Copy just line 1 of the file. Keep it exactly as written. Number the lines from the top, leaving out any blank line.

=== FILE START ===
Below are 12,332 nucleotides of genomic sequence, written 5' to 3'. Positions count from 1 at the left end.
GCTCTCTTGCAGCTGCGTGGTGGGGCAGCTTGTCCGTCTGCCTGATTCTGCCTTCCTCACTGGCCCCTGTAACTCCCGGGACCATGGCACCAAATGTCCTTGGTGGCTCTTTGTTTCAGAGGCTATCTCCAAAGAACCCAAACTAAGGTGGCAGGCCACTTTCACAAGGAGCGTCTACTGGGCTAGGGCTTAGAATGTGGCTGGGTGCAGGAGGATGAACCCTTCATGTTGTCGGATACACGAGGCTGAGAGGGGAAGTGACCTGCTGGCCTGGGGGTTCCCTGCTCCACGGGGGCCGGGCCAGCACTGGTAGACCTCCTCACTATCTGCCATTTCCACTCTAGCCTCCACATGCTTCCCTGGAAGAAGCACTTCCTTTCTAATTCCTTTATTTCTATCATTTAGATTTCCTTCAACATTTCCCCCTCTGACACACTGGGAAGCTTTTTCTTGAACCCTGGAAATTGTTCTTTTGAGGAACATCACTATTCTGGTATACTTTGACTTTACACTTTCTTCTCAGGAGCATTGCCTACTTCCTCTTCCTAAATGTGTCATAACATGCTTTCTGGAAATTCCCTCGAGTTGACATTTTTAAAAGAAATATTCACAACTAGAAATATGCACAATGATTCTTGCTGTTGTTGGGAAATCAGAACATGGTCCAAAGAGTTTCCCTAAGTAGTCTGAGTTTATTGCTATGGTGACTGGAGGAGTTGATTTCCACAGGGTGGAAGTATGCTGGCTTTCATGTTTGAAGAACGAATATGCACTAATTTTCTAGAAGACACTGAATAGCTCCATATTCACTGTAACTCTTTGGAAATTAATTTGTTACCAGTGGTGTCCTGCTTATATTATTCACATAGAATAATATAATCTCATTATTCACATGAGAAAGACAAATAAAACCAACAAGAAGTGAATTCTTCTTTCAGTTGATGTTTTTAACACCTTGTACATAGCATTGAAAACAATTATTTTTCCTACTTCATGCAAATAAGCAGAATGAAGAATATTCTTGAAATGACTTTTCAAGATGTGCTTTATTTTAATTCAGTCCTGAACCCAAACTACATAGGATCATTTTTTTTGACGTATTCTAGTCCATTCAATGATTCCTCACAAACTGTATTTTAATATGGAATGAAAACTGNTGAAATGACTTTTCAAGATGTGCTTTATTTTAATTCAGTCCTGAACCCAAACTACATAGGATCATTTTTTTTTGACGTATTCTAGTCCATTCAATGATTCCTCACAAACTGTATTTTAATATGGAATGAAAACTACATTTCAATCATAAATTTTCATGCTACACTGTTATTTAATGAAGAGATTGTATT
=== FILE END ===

Below are 12,332 nucleotides of genomic sequence, written 5' to 3'. Positions count from 1 at the left end.